The goal of health insurance case management is to make sure the patient is getting medically necessary care, quality care, and that the care is being delivered as efficiently and economically as possible. The case manager also anticipates the patient’s future healthcare needs and tries to put in place mechanisms to meet those needs as efficiently as possible.

In some health insurance companies, the job may be focused on a specific chronic disease. For example, if working with people with HIV, the case manager would ensure that monthly medications are received properly, the optimal adherence is achieved, that routine blood tests are scheduled, and any side effects or complications are noted so that providers can be coordinated.

Within this context, any shortcoming in case management can have direct and potentially dire consequences for the patient.

Becoming a Case Manager

Case management is often done by nurses, but not always. Depending on the setting, another type of professional may provide case management services. For example, the person providing case management services in a substance abuse rehab facility might have a background in substance abuse counseling. It’s not uncommon for case management to be done by medical social workers.

Hospital case managers must hold a license or certificate in a health or human services discipline (such as nursing or social work) and have field experience of 12 to 24 months before official certification can be obtained.

If you want to become a case manager, you'll need to understand the education, licensure, and certification requirements in your state and for the particular organization where you hope to work (ie, an insurance company, a hospital, a home healthcare company, etc.). In most cases, you'll need a background in a field such as nursing or social work, but the specifics will vary depending on the job you're seeking.

Those underlying professions have their own licensing requirements, overseen by state medical boards and regulatory departments. Since medical licensing is done on a state-by-state basis, this can get complicated if the organization employing the case manager has clients in multiple states.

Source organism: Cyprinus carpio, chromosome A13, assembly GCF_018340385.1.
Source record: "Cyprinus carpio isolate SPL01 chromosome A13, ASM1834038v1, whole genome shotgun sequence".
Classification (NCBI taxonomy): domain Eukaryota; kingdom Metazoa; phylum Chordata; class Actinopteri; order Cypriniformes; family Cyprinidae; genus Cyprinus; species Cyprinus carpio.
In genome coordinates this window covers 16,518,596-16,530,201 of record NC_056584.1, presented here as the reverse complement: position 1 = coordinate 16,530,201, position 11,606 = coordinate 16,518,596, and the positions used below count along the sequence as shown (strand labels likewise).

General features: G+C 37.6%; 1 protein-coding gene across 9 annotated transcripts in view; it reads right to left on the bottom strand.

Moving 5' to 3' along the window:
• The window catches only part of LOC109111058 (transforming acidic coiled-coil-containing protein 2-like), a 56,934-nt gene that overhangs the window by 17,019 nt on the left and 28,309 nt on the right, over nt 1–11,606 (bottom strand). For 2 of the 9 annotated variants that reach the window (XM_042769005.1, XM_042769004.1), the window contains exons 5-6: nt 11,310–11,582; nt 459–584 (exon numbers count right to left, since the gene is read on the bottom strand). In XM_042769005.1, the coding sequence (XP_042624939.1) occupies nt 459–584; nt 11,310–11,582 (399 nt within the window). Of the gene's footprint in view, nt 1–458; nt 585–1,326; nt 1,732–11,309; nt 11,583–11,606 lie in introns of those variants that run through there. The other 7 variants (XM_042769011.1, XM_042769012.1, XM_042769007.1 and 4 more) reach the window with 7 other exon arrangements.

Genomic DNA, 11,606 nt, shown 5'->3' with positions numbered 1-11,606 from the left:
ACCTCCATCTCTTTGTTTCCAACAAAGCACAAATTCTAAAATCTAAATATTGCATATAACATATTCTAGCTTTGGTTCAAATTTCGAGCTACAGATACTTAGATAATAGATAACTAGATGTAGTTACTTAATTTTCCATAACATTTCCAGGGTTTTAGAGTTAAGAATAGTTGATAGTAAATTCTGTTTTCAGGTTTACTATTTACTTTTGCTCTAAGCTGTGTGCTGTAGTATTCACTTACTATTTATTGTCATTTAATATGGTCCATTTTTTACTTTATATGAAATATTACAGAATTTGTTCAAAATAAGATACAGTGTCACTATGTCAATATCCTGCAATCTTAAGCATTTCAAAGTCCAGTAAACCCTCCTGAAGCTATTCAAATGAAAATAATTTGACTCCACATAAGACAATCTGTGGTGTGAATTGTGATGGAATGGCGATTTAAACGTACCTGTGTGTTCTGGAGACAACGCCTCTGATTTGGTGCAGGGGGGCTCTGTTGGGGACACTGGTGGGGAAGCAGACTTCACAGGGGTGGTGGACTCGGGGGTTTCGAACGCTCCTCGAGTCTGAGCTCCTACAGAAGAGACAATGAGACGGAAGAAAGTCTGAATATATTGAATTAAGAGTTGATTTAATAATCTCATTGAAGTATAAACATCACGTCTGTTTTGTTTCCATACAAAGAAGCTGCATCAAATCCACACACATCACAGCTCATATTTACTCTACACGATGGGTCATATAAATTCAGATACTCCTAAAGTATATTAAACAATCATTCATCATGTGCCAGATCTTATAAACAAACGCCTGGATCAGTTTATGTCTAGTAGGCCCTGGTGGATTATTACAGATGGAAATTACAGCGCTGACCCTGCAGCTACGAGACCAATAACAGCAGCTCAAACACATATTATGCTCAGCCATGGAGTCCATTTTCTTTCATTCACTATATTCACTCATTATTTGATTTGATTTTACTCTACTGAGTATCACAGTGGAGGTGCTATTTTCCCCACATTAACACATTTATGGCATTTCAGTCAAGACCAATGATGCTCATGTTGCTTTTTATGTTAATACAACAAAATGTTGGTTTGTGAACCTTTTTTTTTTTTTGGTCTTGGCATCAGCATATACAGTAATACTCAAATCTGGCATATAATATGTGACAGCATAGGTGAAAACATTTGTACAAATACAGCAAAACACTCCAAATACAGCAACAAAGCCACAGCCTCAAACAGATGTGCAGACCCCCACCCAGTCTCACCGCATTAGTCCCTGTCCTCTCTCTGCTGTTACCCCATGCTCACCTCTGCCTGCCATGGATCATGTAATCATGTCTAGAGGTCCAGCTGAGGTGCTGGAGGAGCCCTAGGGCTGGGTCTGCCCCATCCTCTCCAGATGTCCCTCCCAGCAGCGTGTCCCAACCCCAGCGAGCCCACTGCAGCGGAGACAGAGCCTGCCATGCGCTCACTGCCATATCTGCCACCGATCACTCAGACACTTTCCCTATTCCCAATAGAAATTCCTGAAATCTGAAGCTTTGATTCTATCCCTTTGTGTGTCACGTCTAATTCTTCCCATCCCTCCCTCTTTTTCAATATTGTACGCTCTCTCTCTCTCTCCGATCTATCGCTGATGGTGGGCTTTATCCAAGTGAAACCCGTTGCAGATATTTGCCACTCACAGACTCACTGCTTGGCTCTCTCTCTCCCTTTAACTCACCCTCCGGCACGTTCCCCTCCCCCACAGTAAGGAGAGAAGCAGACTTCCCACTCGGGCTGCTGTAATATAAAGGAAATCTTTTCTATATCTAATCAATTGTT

For example, nurse case managers must maintain their nursing license in any state where they are providing services. Depending on the scope of the organization that employs the nurse case manager, this may involve obtaining multiple state licenses, or participating in a multi-state compact in which states recognize the nursing licenses provided by other states.

In addition to the underlying education and professional licensure, most states and employers will require certification in case management. For example, you may need to get a CCM (Certified Case Manager) certification from the Commission for Case Manager Certification, or an ACM (Accredited Case Manager) certification from the American Case Management Association.

If you're a social worker, your certification might be as a Certified Social Work Case Manager (C-SWCM) or a Certified Advanced Social Work Case Manager (C-ASWCM), which can be obtained from the National Association of Social Workers. (Note that Commission for Case Manager Certification and the National Association of Social Workers have a collaborative agreement that allows social workers to take the CCMC certification exam without an additional fee).

You'll want to clearly understand the education, experience, licensure, and certification requirements for the job you're seeking, as they will differ from one state to another and from one job to another.

According to PayScale, the average nurse case manager in the United States earns $72,655/year. But for case managers who are not nurses, average salaries tend to be lower, with the overall average income for a medical case manager at a little more than $53,000 as of early 2022.


A case manager's job differs depending on whether they work for a hospital, home health agency, or health insurance company. But in general, case managers ensure that patients receive well-coordinated, medically necessary care, and that all involved parties (health plan, medical providers, and the patient) are kept in the loop and on the same page.

A Word From Verywell

If a case manager has been assigned to your medical care, they can be a helpful resource in terms of making sure that you're receiving the care that you need and that your health insurance plan is being kept updated on the specifics of your treatment. They can also help to coordinate care and ensure that you stay healthy after a hospital stay, to reduce the chances that you end up needing to return to inpatient care.

4 Sources
Verywell Health uses only high-quality sources, including peer-reviewed studies, to support the facts within our articles. Read our editorial process to learn more about how we fact-check and keep our content accurate, reliable, and trustworthy.
  1. Case Management Society of America. Multi-State Nursing Licensure.

  2. National Association of Social Workers. NASW, CCMC collaborate to address growing demand for health care case managers. June 21, 2016.

  3. PayScale.com. Average Nurse Case Manager Salary.

  4. PayScale.com. Average Medical Case Manager Salary.

By Elizabeth Davis, RN
Elizabeth Davis, RN, is a health insurance expert and patient liaison. She's held board certifications in emergency nursing and infusion nursing.